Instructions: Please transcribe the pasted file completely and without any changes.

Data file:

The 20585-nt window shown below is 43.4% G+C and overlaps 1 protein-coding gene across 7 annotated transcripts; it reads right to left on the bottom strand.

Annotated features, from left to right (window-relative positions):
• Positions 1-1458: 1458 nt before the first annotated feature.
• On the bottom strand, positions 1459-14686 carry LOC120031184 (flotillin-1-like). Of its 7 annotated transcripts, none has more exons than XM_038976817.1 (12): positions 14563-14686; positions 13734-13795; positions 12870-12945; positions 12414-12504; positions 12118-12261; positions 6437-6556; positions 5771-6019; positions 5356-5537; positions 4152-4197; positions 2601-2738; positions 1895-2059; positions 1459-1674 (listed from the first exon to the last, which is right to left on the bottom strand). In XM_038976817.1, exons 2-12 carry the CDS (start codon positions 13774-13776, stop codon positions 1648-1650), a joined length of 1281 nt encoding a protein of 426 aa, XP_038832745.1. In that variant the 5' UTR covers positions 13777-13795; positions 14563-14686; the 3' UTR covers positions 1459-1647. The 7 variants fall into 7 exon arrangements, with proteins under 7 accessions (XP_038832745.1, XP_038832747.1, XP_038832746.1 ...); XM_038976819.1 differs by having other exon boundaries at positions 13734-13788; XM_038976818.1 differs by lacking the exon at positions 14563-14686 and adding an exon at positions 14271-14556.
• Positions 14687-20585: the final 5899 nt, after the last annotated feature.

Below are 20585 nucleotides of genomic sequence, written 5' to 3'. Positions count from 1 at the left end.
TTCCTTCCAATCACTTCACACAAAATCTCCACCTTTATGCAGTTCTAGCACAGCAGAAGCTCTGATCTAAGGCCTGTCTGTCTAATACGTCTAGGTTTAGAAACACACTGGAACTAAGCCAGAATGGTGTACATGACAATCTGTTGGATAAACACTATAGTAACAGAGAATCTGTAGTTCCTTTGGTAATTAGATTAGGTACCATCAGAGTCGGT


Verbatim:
The 20585-nt window shown below is 43.4% G+C and overlaps 1 protein-coding gene across 7 annotated transcripts; it reads right to left on the bottom strand.

Annotated features, from left to right (window-relative positions):
• Positions 1-1458: 1458 nt before the first annotated feature.
• On the bottom strand, positions 1459-14686 carry LOC120031184 (flotillin-1-like). Of its 7 annotated transcripts, none has more exons than XM_038976817.1 (12): positions 14563-14686; positions 13734-13795; positions 12870-12945; positions 12414-12504; positions 12118-12261; positions 6437-6556; positions 5771-6019; positions 5356-5537; positions 4152-4197; positions 2601-2738; positions 1895-2059; positions 1459-1674 (listed from the first exon to the last, which is right to left on the bottom strand). In XM_038976817.1, exons 2-12 carry the CDS (start codon positions 13774-13776, stop codon positions 1648-1650), a joined length of 1281 nt encoding a protein of 426 aa, XP_038832745.1. In that variant the 5' UTR covers positions 13777-13795; positions 14563-14686; the 3' UTR covers positions 1459-1647. The 7 variants fall into 7 exon arrangements, with proteins under 7 accessions (XP_038832745.1, XP_038832747.1, XP_038832746.1 ...); XM_038976819.1 differs by having other exon boundaries at positions 13734-13788; XM_038976818.1 differs by lacking the exon at positions 14563-14686 and adding an exon at positions 14271-14556.
• Positions 14687-20585: the final 5899 nt, after the last annotated feature.

Below are 20585 nucleotides of genomic sequence, written 5' to 3'. Positions count from 1 at the left end.
TTCCTTCCAATCACTTCACACAAAATCTCCACCTTTATGCAGTTCTAGCACAGCAGAAGCTCTGATCTAAGGCCTGTCTGTCTAATACGTCTAGGTTTAGAAACACACTGGAACTAAGCCAGAATGGTGTACATGACAATCTGTTGGATAAACACTATAGTAACAGAGAATCTGTAGTTCCTTTGGTAATTAGATTAGGTACCATCAGAGTCGGT